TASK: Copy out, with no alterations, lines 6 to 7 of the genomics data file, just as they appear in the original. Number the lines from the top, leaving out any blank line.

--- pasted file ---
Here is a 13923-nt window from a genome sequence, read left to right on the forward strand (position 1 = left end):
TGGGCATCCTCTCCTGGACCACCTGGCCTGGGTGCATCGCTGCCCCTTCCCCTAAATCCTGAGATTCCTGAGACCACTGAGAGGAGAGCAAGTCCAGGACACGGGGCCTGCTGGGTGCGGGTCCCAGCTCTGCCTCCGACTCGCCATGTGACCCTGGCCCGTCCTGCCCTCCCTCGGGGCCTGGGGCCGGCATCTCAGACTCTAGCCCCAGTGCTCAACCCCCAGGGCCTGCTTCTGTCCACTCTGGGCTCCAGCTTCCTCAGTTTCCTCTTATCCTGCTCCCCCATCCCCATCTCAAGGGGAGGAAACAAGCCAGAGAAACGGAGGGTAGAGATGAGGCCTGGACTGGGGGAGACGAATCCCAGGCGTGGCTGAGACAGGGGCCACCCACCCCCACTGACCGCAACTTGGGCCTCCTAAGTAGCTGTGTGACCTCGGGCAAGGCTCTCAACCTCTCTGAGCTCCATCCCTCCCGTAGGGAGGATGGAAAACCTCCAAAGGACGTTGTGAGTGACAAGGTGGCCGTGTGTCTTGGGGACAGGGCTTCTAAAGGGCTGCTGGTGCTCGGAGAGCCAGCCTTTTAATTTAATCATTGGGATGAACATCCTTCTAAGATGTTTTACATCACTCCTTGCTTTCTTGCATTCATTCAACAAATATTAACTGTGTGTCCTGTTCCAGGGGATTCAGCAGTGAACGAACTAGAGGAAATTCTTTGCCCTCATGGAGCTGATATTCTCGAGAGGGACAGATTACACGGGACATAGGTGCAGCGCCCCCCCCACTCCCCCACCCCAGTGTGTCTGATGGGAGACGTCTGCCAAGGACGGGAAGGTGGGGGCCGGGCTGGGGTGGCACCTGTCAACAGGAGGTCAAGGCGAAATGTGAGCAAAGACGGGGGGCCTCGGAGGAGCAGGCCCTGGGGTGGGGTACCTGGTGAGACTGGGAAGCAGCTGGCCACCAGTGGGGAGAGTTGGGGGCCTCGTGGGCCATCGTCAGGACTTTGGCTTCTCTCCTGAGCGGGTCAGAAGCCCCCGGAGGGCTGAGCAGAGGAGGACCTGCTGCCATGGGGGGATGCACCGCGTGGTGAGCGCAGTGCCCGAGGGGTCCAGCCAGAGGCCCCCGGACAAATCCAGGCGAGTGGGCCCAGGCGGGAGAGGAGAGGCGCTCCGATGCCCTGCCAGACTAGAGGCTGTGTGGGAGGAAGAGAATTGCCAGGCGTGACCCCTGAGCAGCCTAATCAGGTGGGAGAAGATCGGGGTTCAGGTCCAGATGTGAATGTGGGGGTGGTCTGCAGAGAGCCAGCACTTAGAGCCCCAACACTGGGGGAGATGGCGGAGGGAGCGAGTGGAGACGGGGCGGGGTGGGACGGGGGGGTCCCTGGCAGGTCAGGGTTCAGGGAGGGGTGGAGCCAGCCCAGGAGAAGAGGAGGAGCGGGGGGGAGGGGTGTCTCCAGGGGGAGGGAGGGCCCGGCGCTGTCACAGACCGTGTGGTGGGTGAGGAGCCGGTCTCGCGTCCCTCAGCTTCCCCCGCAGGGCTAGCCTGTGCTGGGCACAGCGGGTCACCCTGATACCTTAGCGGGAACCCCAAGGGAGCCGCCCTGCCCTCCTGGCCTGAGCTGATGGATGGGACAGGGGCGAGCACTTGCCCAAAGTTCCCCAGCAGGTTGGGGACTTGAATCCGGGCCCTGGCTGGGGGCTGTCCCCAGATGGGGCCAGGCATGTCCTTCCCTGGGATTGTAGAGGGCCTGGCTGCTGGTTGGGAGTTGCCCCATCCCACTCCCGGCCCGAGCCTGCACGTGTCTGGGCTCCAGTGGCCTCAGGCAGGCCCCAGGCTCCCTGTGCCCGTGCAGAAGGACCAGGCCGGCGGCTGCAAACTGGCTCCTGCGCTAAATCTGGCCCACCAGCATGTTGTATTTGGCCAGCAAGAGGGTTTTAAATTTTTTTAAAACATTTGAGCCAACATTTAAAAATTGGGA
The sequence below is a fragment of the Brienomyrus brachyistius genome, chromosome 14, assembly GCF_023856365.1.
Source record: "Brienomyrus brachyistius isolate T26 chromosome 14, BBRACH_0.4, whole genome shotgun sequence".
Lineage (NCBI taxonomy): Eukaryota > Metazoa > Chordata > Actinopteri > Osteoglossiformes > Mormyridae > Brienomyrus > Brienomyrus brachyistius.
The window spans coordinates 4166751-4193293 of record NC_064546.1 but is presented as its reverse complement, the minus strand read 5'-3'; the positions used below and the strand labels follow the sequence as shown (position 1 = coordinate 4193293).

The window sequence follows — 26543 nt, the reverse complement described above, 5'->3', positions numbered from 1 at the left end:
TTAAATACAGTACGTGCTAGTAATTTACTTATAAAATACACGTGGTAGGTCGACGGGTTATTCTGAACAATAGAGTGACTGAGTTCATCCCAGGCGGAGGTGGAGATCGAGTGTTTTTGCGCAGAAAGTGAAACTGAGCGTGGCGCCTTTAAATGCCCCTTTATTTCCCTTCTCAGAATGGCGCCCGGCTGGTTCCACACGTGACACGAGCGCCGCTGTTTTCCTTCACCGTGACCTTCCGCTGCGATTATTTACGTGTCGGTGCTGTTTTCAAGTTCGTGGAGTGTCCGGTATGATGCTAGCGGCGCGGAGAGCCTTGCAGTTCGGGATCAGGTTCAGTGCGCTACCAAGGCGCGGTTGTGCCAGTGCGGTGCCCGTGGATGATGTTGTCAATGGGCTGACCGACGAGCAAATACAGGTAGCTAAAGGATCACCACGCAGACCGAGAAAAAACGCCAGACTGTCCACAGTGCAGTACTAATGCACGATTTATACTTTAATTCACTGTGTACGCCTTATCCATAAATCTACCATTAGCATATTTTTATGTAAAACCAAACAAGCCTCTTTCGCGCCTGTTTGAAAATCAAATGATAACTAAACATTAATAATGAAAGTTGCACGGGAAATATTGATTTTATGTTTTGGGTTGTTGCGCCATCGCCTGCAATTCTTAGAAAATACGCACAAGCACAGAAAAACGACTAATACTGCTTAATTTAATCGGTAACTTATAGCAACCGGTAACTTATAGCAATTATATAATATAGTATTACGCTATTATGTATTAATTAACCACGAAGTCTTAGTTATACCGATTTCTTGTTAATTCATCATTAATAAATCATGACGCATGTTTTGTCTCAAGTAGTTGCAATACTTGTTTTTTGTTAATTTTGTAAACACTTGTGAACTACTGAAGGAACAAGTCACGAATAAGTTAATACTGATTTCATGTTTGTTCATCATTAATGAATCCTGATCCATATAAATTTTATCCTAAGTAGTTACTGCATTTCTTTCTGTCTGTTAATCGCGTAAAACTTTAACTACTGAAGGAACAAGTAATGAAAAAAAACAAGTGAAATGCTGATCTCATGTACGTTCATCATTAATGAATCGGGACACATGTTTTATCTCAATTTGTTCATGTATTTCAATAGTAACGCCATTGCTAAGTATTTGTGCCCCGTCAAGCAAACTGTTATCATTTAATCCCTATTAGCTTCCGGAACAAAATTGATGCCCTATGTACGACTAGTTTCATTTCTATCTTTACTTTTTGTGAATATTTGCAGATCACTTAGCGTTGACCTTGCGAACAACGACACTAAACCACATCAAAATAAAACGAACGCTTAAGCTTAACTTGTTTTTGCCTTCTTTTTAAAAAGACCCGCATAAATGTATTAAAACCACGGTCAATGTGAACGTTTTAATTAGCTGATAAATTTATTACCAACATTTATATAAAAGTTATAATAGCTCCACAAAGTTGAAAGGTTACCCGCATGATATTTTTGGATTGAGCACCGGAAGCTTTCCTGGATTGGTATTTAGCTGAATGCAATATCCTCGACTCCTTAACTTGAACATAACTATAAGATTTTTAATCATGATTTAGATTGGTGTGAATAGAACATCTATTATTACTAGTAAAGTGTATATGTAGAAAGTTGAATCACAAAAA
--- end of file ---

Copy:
The window spans coordinates 4166751-4193293 of record NC_064546.1 but is presented as its reverse complement, the minus strand read 5'-3'; the positions used below and the strand labels follow the sequence as shown (position 1 = coordinate 4193293).

The window sequence follows — 26543 nt, the reverse complement described above, 5'->3', positions numbered from 1 at the left end: